O’Hara spends the rest of the play entwining gender and religion in ways that should be interesting but never quite gel. This is largely due to a lack of character development; as a playwright, O’Hara cannot seem to decide whether he wants to present his personae as archetypes or full-blooded human beings. The result largely falls somewhere on an inconsistent continuum, with the talented ensemble cast taking up outsized and stereotypical roles dropped in from a variety of sources, including farce, crime drama, dystopian fiction, and space opera. The always wonderful André De Shields seems most at home in this idiom, appearing in the first act as a sort of gender-fluid oracle (his magnificent costume is by Dede M. Ayite) and in the second as Jason’s concerned but shrewd father.

Set against this comical background, Jason and Mark should emerge in contrast as recognizable, three-dimensional people. They never do. What makes them tick remains a mystery, both in their quotidian early days and their subsequent elevation to the level of deities. Under O’Hara’s largely indifferent direction, Mount and Moreno give passive, uninteresting performances, but I remain unsure of how much blame they should shoulder. I’m not sure anyone could have turned these two men into engaging figures.

The impetus to satirize religion results in the play’s best scene: a faux church service that’s part Catholic liturgy, part revival meeting, part performance art. But overall, O’Hara rarely tells us anything we don’t know. He uses a pair of insipid talk show hosts (Ariel Shafir and David Ryan Smith) to reflect our cultural obsession with salacious reality television, but stops short of identifying any new insight into why we’re drawn to such catastrophically human spectacles. And even his overarching points about religion – that it’s driven by commercialism and tribalism, and that it’s ultimately just an invention – have been made time and again, with greater clarity and pointedness.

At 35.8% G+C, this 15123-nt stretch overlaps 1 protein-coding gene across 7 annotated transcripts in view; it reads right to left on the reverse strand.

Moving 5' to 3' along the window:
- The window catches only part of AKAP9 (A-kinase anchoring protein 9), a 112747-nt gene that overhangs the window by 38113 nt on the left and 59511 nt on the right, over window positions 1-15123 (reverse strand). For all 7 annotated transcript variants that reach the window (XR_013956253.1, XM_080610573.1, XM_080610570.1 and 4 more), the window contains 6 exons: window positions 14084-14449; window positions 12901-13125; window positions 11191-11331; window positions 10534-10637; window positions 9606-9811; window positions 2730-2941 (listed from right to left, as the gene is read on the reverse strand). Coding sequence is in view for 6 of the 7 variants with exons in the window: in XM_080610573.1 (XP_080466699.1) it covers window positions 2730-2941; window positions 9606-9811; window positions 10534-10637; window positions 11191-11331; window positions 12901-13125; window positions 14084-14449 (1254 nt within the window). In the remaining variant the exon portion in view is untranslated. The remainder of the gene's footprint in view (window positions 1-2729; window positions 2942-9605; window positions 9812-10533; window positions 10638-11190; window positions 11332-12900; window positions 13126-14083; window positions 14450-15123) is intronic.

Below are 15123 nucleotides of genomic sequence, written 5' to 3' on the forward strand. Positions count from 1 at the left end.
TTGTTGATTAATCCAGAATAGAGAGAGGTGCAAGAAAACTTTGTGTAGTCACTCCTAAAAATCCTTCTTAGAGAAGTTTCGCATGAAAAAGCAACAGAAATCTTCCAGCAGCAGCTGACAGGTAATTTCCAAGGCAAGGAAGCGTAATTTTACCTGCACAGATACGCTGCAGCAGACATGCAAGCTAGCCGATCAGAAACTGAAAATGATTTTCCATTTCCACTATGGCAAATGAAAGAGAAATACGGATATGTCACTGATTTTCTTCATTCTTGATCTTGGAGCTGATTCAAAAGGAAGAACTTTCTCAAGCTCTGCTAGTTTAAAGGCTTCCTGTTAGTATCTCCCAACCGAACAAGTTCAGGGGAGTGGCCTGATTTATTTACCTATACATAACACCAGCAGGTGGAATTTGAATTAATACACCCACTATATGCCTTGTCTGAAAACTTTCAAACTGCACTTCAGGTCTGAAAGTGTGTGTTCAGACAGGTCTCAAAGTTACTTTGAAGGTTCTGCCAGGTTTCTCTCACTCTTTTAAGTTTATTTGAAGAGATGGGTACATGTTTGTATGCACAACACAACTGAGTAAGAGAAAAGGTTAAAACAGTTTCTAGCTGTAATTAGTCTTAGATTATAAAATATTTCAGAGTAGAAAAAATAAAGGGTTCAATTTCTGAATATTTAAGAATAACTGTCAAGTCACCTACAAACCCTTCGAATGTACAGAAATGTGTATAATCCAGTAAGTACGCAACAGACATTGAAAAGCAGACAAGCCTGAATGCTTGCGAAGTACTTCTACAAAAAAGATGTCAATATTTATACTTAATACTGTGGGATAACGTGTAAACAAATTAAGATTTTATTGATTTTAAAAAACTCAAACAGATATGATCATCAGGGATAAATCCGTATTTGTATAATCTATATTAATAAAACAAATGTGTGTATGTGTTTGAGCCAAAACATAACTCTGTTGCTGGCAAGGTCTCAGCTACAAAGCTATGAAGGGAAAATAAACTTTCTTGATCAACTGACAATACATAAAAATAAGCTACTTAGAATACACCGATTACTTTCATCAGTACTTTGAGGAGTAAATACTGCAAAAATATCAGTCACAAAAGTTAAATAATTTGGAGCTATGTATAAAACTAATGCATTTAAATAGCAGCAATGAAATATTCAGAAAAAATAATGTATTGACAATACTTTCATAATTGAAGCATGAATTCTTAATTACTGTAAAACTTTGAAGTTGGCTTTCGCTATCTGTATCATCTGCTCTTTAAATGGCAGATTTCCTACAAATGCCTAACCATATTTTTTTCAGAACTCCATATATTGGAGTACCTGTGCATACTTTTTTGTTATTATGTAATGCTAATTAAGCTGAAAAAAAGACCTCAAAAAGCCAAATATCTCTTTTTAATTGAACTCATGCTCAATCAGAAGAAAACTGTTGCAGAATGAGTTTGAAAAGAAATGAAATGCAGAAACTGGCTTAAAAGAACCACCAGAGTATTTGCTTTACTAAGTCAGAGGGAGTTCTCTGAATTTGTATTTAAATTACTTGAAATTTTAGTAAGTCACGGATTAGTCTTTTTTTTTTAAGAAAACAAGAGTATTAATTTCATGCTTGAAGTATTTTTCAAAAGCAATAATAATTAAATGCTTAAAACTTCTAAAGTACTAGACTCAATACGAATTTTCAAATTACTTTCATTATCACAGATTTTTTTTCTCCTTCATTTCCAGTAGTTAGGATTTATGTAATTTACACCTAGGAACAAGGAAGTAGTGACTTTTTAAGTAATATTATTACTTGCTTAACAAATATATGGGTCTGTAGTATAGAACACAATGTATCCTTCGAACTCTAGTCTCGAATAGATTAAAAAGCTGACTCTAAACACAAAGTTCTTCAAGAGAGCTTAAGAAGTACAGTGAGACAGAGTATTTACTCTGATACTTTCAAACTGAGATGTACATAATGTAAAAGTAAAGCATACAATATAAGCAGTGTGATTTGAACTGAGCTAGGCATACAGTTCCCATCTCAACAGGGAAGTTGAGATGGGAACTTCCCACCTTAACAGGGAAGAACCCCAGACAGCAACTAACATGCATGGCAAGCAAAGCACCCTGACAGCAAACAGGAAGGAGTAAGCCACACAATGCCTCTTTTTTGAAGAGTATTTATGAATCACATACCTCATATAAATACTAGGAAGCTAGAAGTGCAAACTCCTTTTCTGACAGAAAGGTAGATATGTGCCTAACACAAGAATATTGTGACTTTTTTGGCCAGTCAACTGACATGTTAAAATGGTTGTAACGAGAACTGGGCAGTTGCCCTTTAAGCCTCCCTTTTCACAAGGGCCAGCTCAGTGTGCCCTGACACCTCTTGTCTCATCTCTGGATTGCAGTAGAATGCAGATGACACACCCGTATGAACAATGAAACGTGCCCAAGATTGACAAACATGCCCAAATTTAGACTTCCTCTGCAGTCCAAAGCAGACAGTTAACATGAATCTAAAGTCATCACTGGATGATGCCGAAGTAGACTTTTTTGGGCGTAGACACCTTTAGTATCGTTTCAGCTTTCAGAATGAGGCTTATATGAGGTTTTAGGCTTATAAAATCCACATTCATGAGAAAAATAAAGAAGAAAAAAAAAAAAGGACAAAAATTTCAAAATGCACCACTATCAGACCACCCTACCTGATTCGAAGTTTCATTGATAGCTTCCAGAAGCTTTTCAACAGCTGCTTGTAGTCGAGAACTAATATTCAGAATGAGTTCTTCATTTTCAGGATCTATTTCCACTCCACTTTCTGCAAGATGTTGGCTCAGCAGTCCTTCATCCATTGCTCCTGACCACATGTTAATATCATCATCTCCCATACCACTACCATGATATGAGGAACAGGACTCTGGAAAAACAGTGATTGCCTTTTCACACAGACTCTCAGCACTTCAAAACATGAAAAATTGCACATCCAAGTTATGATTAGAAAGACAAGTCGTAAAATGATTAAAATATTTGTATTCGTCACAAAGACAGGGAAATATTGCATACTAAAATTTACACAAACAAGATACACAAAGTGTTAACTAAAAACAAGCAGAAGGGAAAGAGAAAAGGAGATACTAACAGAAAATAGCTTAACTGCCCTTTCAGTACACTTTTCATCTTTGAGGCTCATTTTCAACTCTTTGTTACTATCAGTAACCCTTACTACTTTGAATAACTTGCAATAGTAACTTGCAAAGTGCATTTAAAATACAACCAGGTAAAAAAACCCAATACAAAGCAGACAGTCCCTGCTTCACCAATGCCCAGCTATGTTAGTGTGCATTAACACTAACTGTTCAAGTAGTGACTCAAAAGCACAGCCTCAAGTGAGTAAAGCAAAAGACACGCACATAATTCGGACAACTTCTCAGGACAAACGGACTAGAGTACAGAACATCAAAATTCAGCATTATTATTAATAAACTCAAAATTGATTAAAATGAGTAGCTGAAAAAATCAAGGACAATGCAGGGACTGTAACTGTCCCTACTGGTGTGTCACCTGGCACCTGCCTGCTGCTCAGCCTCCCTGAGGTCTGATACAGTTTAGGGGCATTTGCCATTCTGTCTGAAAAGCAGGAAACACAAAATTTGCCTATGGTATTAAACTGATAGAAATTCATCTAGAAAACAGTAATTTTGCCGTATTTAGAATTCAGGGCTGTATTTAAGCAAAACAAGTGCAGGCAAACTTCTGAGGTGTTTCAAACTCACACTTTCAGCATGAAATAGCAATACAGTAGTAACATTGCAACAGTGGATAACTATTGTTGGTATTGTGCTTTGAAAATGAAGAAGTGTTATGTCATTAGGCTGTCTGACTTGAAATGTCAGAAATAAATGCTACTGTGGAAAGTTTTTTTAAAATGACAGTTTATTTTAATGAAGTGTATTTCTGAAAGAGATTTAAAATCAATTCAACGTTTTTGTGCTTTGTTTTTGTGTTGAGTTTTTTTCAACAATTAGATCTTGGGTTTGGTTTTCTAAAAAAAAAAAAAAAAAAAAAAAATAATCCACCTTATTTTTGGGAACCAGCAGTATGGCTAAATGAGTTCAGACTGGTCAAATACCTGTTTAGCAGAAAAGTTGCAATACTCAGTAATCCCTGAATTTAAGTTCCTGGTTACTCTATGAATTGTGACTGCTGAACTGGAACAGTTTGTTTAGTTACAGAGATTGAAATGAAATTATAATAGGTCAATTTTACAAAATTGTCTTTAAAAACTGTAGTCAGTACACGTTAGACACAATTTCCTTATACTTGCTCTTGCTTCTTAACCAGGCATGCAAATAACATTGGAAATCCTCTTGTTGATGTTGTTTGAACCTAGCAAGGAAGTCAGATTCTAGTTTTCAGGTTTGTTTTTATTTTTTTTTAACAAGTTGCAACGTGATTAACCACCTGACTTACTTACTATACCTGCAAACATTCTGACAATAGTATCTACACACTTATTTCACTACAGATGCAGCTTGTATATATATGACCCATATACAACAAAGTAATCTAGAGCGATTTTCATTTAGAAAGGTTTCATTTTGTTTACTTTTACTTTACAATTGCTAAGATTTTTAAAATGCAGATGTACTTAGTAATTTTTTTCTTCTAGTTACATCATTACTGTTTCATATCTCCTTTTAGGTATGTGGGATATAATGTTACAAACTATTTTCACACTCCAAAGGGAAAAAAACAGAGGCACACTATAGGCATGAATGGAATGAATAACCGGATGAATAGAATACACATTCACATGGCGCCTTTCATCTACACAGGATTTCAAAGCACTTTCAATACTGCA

Most distressingly, you start to forget at a certain point that this play is ostensibly about feminism. Perhaps that’s the danger of a play about women’s issues that’s written and directed by a man, with an all-male cast and a largely male design team (the clunky set and inarticulate lighting are by Clint Ramos and Alex Jainchill, respectively). In the end, Mankind might serve as the perfect exemplar of male feminism: it knows all the right things to say, but it doesn’t follow through in action. Dude, try harder.

Mankind runs to January 28, 2018 . More production info can be found here.

Cameron Kelsall

Cameron Kelsall is a theater critic and arts journalist working in New York and Philadelphia. In addition to Exeunt NYC, he regularly contributes to The Philadelphia Inquirer, American Theatre magazine, Broad Street Review, Parterre Box and other publications. He is a member of the Outer Critics Circle and the American Theatre Critics Association.

Review: Mankind at Playwrights Horizons Show Info

Directed by Robert O'Hara

Written by Robert O'Hara

Cast includes André De Shields, Bobby Moreno, Anson Mount, Stephen Schnetzer, Ariel Shafir, David Ryan Smith

Running Time 1 hour, 55 minutes